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Morris E. Dailey, M.D.; J. Alfred Rider, M.D.
JAMA. 1954;155(9):859. doi:10.1001/jama.1954.03690270055031.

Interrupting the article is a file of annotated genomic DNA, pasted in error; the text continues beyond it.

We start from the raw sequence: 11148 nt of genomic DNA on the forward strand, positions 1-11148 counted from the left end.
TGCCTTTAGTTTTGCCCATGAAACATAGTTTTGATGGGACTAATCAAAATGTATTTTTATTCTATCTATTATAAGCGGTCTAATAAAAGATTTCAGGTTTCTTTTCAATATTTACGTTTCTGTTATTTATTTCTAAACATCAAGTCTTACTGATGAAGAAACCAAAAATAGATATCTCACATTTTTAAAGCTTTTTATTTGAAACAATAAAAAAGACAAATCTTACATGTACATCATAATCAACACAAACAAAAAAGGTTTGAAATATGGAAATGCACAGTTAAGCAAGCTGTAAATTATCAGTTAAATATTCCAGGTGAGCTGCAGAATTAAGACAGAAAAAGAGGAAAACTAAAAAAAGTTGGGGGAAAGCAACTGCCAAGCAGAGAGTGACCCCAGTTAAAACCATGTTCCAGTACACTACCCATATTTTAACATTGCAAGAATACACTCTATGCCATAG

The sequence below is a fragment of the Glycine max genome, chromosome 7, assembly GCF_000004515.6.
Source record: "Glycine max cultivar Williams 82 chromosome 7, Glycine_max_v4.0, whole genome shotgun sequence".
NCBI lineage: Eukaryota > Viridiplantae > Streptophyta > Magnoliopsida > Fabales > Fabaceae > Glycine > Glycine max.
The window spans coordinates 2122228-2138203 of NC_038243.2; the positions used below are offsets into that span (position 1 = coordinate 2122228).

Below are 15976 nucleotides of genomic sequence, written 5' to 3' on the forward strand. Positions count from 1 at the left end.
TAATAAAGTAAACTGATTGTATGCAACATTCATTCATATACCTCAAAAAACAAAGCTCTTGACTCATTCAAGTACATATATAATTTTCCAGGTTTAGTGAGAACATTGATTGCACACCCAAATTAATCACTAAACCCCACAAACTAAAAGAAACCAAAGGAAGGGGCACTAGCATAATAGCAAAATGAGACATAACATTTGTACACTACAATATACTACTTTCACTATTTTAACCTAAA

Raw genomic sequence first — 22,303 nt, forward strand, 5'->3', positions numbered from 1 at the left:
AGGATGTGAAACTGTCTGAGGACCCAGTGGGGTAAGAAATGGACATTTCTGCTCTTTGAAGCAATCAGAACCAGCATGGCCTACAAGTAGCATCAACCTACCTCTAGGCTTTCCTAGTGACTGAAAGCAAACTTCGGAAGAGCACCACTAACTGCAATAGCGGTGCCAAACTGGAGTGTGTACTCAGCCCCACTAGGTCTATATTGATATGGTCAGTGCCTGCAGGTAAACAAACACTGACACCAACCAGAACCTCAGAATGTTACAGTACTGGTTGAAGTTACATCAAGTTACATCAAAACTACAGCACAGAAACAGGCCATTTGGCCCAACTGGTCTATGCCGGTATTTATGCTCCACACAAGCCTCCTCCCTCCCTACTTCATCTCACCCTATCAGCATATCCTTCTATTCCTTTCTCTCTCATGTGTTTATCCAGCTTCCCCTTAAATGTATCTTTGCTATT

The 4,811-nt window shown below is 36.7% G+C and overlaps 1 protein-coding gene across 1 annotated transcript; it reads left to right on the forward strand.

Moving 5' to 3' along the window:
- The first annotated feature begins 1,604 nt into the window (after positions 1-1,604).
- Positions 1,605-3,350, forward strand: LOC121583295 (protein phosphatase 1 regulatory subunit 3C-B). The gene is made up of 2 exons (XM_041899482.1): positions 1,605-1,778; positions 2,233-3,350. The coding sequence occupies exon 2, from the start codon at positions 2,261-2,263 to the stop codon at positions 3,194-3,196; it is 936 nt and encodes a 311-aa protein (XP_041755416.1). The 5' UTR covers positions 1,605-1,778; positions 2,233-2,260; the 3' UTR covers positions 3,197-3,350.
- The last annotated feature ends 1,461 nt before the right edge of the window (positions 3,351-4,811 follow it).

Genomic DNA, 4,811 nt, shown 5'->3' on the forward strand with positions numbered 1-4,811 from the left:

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To the Editor:  —The value of gastroscopic examination of the stomach has been adequately emphasized. At times, however, the procedure is useless because the mucosa is obscured by bubbles generated by the air insufflation. In an attempt to counteract this difficulty, the possibility of employing compounds that decrease surface tension was considered by Dr. John Carbone, fellow in gastroenterology. It was decided to employ silicones. A tablet was produced that consisted of 10 mg. of Anti-foam A, (Dow Corning Corporation), 50 mg. of lactose, and the necessary isopropyl alcohol. This readily soluble tablet is swallowed with approximately 10 cc. of water 15 minutes before gastroscopy. It appeared that the production of vexacious bubbling was thereby decreased. The silicone tablet (available as Gastric-Nonfoam Tablets, Barnes-Hind Laboratories, Inc., 430 Post St., San Francisco) has no value in combating the viscid and copious contents of gastric retention. Gastric lavage is required in such


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